The discomfort of some of my students in Canterbury Cathedral stemmed from their lack of church experience. Their Christian world was too small. It had not prepared them for an Anglican church service conducted in a medieval cathedral. Could it be that complementarians like Denny Burk have the same problem? Could their equating of egalitarianism with a lack of discernment and biblical unfaithfulness stem from a too narrow understanding of church history?”
In other words, could the complementarian world just be too small?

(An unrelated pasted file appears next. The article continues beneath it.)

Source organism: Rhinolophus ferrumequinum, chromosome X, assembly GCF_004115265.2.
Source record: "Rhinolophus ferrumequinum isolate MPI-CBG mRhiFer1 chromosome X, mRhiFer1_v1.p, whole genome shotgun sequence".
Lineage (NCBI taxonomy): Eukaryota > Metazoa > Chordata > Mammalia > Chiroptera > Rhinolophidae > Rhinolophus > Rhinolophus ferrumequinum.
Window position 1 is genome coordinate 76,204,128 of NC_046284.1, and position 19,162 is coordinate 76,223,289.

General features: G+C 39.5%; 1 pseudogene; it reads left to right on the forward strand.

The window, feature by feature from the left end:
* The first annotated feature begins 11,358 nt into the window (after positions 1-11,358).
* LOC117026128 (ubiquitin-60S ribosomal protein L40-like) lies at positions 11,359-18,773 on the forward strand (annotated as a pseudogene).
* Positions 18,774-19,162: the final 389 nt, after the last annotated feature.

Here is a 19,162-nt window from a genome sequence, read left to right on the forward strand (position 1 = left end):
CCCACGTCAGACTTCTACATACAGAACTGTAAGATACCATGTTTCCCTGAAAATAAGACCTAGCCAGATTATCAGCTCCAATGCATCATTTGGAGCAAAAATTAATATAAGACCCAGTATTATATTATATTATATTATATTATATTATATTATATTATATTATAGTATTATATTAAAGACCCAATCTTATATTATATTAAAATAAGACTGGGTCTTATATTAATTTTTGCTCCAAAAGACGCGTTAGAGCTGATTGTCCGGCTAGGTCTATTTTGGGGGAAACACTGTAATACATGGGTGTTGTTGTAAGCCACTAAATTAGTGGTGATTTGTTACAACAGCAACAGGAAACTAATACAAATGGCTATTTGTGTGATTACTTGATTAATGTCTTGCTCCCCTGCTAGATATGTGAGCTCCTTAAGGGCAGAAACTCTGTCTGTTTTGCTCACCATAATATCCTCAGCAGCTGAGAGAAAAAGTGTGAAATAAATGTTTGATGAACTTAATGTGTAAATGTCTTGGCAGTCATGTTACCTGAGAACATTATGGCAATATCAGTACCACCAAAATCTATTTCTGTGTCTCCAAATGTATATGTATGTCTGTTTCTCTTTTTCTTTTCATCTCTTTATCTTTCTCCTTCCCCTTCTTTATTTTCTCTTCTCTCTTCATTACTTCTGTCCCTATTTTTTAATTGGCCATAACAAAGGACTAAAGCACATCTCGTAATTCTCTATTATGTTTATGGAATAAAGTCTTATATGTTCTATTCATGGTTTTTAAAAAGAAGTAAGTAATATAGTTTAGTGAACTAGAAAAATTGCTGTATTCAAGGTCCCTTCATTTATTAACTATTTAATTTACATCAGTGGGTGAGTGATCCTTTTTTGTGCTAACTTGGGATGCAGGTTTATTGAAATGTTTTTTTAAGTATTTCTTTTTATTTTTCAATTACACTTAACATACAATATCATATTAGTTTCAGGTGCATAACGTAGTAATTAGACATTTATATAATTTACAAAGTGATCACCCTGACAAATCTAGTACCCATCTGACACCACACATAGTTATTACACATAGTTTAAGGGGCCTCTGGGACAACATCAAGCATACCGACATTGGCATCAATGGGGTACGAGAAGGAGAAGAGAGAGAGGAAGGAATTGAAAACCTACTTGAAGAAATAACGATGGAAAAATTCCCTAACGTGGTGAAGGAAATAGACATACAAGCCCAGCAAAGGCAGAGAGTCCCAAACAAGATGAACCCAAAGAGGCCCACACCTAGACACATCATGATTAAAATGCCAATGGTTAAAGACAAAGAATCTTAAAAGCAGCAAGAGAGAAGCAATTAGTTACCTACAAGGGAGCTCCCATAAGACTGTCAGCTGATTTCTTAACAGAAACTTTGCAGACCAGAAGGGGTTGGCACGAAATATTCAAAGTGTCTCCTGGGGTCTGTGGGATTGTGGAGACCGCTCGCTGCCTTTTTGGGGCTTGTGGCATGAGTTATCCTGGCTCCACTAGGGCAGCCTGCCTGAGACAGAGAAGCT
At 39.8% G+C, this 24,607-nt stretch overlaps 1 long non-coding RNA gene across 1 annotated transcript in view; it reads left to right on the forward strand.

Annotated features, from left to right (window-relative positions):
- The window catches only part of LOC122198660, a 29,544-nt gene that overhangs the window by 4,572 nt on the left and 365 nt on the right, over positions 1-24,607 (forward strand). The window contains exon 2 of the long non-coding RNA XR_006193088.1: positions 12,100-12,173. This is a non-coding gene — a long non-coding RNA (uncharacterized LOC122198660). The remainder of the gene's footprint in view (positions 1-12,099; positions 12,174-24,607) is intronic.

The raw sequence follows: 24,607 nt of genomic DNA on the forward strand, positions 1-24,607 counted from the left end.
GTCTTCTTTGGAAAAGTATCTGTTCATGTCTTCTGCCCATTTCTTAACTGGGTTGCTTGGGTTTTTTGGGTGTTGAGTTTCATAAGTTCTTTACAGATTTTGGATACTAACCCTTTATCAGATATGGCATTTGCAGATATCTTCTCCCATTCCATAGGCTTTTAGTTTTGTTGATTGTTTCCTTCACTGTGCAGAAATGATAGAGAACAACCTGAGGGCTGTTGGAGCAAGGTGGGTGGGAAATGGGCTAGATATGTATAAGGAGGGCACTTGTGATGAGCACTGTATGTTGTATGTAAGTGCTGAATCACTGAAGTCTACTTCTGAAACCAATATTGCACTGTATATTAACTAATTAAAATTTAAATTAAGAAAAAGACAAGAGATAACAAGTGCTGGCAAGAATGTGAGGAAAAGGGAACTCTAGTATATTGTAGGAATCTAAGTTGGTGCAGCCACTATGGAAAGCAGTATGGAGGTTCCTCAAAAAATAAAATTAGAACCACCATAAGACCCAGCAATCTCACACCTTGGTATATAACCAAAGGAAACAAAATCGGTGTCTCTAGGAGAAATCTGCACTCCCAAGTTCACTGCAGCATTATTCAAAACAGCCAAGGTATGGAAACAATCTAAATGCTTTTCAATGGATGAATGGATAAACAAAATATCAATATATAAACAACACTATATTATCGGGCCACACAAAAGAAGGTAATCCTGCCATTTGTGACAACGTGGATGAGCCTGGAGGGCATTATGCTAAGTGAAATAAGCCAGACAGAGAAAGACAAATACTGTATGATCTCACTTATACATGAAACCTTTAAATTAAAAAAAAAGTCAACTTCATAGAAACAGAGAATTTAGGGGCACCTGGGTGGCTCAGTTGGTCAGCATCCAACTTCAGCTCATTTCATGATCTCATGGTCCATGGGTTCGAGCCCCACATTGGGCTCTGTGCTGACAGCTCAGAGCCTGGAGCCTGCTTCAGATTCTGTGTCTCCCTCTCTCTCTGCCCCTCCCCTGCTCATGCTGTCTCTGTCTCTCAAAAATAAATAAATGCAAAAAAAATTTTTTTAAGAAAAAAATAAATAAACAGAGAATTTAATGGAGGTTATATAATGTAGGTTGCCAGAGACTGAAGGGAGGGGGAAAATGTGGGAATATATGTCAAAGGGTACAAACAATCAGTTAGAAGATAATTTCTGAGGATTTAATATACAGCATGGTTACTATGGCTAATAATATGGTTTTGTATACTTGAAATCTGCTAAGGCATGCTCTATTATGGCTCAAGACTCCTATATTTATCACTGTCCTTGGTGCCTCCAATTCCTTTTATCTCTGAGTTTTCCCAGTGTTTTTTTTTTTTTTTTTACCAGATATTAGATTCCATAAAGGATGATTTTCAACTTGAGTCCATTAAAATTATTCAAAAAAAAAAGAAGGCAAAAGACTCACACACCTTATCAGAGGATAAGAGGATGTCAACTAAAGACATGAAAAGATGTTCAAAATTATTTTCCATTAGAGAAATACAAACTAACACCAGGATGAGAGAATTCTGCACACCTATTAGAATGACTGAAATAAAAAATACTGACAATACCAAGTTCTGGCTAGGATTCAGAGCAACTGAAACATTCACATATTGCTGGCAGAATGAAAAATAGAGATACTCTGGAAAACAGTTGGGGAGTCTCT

I have been thinking a great deal about these words I wrote last April. The same day my daughter told her father-in-law joke, I read an article by Jonathan Leeman published in the 9Marks journal. For those of you who haven’t read it, it has this title: Editor’s Note: Defending Sound Doctrine Against the Deconstruction of American Evangelicalism. He argues that recent Christian scholarship by Kristin Kobes Du Mez, Jemar Tisby, Andrew Whitehead, Samuel Perry, Jacob Alan Cook, and myself are part of a “deconstruction project” that threatens “sound doctrine.” He encourages pastors to be on their guard against deconstruction “wolves” who “take a wicked delight in posturing as protectors of the hurt and in attacking you.” These wolves, he continues, “have managed to frame the conversation for the group. They’ve succeeded in exploiting real hurt for their church-dividing, power-loving ways. They remind you of the false teachers and scoffers described in places like 2 Peter and Jude, and they’ve managed to exacerbate the mental confusion and the spiritual state of the genuinely aggrieved, coming close to destroying any trust left remaining between these wounded sheep and the rest of the flock.”